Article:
Pendrin and anoctamin as mediators of apical iodide efflux in thyroid cells

Jamile C. Silveira, Peter A. Kopp*

*Corresponding author for this work

Research output: Contribution to journalReview articlepeer-review

17 Scopus citations

Abstract

Purpose of review Thyroid hormones are essential for normal development, growth, and metabolism. Their synthesis occurs in thyroid follicles and requires an adequate iodide supply and a sequence of regulated biochemical steps. The uptake of iodide into thyrocytes is well characterized, but its efflux at the apical membrane is poorly understood. This review discusses potential mechanisms underlying iodide efflux with emphasis on recent developments and controversies. Recent findings The functional characterization of pendrin (PDS/SLC26A4), a multifunctional anion exchanger, suggested that it could be involved in mediating iodide efflux. This is supported by the phenotype of patients with Pendred syndrome (deafness, goiter, partial iodide organification defect), which is caused by biallelic mutations in the SLC26A4 gene, as well as functional studies. However, apical iodide efflux is also possible in the absence of pendrin, implicating the presence of at least another channel. Recently, Anoctamin 1 (TMEM16A), a calcium-activated anion channel has been identified at the apical membrane of thyrocytes and functional studies suggest that it may play a predominant role in mediating iodide efflux. Summary Anoctamin and pendrin are two plausible candidates as mediators of apical iodide efflux. Their relative affinity for iodide and their exact physiological role await, however, further characterization.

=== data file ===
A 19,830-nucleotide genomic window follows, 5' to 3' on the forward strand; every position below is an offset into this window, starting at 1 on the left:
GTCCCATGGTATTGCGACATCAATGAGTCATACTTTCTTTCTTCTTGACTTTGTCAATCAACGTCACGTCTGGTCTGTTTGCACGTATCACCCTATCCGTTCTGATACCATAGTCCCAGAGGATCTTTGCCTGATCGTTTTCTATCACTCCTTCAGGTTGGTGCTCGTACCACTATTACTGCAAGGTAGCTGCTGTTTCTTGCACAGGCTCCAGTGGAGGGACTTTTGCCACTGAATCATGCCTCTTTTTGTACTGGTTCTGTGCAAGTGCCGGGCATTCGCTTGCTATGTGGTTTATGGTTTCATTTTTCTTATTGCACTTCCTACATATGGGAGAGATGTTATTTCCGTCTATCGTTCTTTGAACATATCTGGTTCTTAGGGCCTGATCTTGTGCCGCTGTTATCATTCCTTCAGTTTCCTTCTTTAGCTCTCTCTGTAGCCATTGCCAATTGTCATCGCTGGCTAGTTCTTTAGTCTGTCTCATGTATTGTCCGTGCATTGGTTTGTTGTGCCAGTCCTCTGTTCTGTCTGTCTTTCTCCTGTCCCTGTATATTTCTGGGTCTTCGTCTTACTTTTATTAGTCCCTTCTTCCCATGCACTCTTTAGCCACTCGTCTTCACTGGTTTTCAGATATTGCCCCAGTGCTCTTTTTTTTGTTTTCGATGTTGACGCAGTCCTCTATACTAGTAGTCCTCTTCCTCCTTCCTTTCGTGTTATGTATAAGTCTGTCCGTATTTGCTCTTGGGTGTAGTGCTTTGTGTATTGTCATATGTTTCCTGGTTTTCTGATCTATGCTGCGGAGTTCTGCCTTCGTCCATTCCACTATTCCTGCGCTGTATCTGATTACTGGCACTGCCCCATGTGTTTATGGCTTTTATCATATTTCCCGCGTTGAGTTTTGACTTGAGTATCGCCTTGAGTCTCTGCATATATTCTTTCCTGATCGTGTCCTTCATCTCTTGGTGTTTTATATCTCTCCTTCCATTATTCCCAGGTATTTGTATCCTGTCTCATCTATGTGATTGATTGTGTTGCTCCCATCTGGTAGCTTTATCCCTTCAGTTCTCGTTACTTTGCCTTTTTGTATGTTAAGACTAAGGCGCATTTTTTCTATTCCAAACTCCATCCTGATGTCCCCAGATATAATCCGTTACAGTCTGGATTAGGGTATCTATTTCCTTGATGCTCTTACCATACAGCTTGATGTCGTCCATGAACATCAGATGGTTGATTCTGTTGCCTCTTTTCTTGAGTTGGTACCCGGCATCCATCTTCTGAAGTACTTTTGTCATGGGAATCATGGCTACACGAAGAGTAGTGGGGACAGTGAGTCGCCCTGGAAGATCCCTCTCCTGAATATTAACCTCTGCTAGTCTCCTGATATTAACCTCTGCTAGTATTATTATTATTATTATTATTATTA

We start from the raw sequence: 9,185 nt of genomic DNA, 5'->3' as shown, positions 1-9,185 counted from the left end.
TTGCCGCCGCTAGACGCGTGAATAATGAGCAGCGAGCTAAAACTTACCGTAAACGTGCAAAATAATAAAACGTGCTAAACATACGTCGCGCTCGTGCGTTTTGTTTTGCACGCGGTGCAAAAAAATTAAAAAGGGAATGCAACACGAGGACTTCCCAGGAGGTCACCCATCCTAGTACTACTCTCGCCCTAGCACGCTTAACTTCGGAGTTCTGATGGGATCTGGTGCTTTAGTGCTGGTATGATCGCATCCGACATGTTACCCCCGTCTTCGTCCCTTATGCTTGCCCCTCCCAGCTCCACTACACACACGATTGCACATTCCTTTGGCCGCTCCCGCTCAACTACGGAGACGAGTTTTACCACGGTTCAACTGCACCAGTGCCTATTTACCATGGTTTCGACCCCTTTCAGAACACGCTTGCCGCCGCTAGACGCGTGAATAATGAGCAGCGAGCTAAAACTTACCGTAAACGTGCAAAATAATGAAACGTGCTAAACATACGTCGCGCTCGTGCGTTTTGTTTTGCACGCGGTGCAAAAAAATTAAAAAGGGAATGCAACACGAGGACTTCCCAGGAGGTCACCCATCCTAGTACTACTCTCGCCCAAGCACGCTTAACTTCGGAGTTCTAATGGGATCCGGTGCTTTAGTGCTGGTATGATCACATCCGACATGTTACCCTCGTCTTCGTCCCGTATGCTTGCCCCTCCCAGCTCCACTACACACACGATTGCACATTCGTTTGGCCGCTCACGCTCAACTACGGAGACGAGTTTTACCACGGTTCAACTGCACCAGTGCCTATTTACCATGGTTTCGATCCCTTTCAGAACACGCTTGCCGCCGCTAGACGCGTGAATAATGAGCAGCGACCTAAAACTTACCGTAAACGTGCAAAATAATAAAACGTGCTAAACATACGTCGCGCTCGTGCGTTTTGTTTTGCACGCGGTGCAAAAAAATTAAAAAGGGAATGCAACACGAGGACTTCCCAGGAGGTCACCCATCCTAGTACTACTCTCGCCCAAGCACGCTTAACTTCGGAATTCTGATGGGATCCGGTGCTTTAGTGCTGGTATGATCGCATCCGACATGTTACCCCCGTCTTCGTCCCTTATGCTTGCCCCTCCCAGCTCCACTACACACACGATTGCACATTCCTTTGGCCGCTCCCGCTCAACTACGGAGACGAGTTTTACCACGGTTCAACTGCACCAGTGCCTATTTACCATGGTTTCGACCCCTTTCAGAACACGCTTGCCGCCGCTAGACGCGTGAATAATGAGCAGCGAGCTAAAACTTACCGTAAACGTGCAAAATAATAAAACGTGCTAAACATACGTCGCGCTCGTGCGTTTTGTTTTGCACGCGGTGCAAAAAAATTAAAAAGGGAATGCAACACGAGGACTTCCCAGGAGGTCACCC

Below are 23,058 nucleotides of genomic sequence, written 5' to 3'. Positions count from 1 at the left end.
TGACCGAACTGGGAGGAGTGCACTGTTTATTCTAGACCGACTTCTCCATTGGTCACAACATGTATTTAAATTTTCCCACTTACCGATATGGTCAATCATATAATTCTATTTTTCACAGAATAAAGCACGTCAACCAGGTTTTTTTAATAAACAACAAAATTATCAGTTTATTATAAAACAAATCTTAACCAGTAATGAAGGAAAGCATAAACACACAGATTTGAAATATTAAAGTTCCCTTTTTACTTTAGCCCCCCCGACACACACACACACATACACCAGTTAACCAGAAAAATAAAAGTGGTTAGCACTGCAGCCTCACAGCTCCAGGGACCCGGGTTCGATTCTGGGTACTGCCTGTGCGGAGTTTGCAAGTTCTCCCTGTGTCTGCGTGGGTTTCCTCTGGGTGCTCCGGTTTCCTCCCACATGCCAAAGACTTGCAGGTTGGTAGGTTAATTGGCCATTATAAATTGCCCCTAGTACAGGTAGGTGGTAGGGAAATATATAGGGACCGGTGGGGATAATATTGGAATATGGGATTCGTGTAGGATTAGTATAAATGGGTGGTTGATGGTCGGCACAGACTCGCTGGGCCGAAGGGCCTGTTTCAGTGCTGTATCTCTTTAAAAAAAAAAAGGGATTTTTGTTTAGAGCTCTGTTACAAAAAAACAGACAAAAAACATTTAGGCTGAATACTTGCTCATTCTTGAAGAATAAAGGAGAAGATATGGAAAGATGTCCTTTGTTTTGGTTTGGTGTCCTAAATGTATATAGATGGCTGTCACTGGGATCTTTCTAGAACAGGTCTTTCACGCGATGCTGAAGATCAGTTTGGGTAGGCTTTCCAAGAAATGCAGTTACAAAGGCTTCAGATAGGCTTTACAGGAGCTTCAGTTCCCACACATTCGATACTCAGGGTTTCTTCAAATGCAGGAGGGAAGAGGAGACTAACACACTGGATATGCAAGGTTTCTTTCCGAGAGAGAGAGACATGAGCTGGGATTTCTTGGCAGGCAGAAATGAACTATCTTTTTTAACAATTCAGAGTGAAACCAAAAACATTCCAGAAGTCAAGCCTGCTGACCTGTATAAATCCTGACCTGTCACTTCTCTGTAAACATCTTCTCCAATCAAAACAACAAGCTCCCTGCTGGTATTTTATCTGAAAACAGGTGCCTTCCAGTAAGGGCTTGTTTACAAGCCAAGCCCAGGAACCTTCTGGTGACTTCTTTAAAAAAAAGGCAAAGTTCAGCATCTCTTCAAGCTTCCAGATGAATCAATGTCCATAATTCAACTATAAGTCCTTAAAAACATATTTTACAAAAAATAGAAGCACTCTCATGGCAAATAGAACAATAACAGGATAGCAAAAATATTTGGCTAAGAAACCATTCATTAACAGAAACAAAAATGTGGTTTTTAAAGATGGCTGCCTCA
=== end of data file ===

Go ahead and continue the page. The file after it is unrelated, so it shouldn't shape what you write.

Original languageEnglish (US)
Pages (from-to)374-380
Number of pages7
JournalCurrent Opinion in Endocrinology, Diabetes and Obesity
Volume22
Issue number5
DOIs
StatePublished - Jan 1 2015

Keywords

  • ANO-1/TMEM16A
  • Anoctamin 1
  • PDS/SLC26A4
  • pendred syndrome
  • pendrin
  • thyroid hormone synthesis

ASJC Scopus subject areas

  • Internal Medicine
  • Endocrinology, Diabetes and Metabolism
  • Endocrinology
  • Nutrition and Dietetics

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